“Bonsai trees are like our children”: a couple pleads for the return of stolen trees

TOKYO — For decades, a precious 400-year-old Japanese bonsai tree has been shaped, watered and cared for with all the precision necessary for a priceless work of art.

In the wrong hands, he could die in a week.

The tree, a 33-inch-tall Shimpaku, was among seven trees stolen from the garden of Seiji Iimura, 54, a fifth-generation owner of a bonsai shop in the city of Kawaguchi, near Tokyo, in January .

In total, the stolen trees were worth more than 10 million yen, or about $90,000.

Keeping bonsai requires a powerful mix of dedication and skill, usually creating a deep emotional bond for their owners. Mr. Iimura has meticulously cared for the Shimpaku for 25 years.

In interviews, Mr Iimura and his wife pleaded with the thieves to return the trees and make sure to water them in the meantime.

“Bonsais are like our children,” said Fuyumi Iimura, Mr. Iimura’s wife. “These are our children who have lived for 400 years. I now feel like our limbs have been taken away and I miss them every day.

The police were unable to find the thieves. Mr Iimura said their large garden of 3,000 pots had been opened – the couple never considered the possibility that someone could steal one – but they have since installed several cameras. They will be building a fence soon and are considering adding a mermaid.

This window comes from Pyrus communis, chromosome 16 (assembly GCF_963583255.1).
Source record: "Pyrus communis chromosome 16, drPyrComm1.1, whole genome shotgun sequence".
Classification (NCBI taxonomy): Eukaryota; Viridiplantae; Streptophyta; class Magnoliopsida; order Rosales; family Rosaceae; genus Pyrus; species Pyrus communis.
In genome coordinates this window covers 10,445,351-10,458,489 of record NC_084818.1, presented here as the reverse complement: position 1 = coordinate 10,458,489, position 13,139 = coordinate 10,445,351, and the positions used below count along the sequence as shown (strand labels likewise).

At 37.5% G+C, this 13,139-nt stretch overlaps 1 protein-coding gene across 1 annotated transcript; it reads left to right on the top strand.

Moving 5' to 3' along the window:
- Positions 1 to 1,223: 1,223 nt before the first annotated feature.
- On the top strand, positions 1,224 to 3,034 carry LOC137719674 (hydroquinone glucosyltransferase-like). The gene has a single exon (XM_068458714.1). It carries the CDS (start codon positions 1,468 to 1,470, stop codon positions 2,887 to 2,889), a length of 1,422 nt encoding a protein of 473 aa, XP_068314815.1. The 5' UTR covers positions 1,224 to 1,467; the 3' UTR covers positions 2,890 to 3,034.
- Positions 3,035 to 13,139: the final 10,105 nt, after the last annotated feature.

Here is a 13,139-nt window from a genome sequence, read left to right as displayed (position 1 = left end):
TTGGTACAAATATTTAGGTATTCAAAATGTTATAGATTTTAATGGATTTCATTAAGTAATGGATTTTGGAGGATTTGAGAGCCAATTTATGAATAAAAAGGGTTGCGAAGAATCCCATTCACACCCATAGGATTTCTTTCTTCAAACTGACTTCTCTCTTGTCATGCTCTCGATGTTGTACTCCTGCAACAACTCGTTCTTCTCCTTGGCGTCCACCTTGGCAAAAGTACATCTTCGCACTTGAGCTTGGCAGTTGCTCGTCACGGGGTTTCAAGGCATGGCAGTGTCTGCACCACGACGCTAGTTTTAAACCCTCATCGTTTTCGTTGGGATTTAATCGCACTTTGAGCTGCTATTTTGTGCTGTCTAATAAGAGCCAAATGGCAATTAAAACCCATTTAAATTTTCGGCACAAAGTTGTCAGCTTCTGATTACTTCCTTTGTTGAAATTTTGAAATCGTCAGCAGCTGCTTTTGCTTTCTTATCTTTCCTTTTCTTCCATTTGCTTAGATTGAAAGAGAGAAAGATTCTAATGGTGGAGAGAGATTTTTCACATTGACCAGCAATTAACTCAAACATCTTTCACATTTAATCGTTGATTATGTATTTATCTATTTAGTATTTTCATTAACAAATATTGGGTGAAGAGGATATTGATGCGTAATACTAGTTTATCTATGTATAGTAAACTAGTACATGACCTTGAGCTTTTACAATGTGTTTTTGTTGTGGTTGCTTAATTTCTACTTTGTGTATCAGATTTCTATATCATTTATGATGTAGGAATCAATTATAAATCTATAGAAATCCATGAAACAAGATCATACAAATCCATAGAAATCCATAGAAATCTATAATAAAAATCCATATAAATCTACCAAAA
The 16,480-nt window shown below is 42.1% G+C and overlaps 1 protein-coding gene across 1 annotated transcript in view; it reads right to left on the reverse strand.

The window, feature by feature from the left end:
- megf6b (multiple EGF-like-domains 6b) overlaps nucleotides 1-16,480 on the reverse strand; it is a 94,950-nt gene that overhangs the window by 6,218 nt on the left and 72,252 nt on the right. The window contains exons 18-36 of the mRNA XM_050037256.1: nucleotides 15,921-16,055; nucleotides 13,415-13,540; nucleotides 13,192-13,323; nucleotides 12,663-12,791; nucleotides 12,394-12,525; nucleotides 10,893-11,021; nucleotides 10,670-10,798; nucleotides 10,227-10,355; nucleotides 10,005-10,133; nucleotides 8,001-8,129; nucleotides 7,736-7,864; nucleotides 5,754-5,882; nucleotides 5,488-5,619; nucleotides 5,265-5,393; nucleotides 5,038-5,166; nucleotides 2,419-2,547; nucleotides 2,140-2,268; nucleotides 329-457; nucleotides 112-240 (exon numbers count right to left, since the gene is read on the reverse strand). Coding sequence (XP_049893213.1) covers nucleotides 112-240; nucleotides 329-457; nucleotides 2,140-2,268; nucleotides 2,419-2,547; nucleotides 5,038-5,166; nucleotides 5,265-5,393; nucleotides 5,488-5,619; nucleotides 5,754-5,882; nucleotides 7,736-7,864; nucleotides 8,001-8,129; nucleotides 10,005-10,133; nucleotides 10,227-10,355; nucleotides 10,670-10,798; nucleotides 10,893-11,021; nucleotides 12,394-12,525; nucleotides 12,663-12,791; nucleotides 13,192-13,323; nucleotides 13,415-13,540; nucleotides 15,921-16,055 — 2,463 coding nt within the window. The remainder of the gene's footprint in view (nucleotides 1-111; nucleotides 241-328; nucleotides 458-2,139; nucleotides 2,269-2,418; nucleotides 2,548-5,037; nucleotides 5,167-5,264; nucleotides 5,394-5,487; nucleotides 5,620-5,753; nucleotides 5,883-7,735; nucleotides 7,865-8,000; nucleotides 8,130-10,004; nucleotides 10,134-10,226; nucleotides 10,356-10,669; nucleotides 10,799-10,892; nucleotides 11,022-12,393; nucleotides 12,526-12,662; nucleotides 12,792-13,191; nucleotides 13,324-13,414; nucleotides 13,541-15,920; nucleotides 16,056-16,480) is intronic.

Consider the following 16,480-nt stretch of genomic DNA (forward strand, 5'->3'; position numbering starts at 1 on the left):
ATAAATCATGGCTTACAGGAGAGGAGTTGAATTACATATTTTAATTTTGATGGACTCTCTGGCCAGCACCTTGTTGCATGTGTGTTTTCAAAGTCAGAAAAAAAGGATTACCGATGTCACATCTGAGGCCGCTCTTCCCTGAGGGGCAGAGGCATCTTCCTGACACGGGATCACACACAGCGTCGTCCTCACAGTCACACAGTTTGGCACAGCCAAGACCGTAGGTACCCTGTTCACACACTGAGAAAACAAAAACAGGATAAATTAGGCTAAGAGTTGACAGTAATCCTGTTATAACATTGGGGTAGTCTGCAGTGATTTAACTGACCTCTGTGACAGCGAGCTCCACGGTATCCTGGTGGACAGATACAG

Keeping a bonsai tree is as much an art as painting it, with owners using wiring and pruning to shape the trees, often over decades, into miniature versions of those found outdoors. They have an appeal similar to dollhouses or miniature cars, shrinking something big and beautiful so it can fit into a home or garden.

Long associated with Japan, the tradition of caring for trees began in China around the year 1000 and has spread to dedicated owners across the world. Several previous theft victims have mourned their stolen trees in the same way as the Iimuras, describing it as a family loss.

“It’s not the money, those plants were like children to me,” Suzanne Berv, of Great Neck, NY, told The New York Times in 1978 after eight of her bonsai trees were cut down.

“It’s almost like someone kidnapped one of your children,” Fred Miyahara told KPBS, a San Diego public radio station, in 2013 when a tree he cared for fell. been stolen.

“Having them stolen is a bit like having your babies stolen,” Richard Fenn, a pensioner from Tauranga, told the New Zealand Herald in 2017 when his collection fell victim to thieves. “They can take my shirts or my car, but having them stolen is pretty heartbreaking.”

The tree that was stolen from Mr Iimura was not for sale, he said, because it was “priceless”.

Yuji Tamura, editor of the Japan Bonsai Association, said the tree had already received an award at a conference and was “considered excellent”.

“It takes a lot of work to create a beautiful bonsai,” he said. “Trees haven’t lived in pots for 400 or 500 years. Trees as old as the Shimpaku or the Ezo spruce are taken from the mountains and nurtured for decades to become magnificent bonsai trees.

While the trees can be sold for significant sums on the black market, Mr Iimura said he hoped international media coverage would make it harder for thieves to sell the trees.

“All we want is for the bonsai trees to be returned,” he said.

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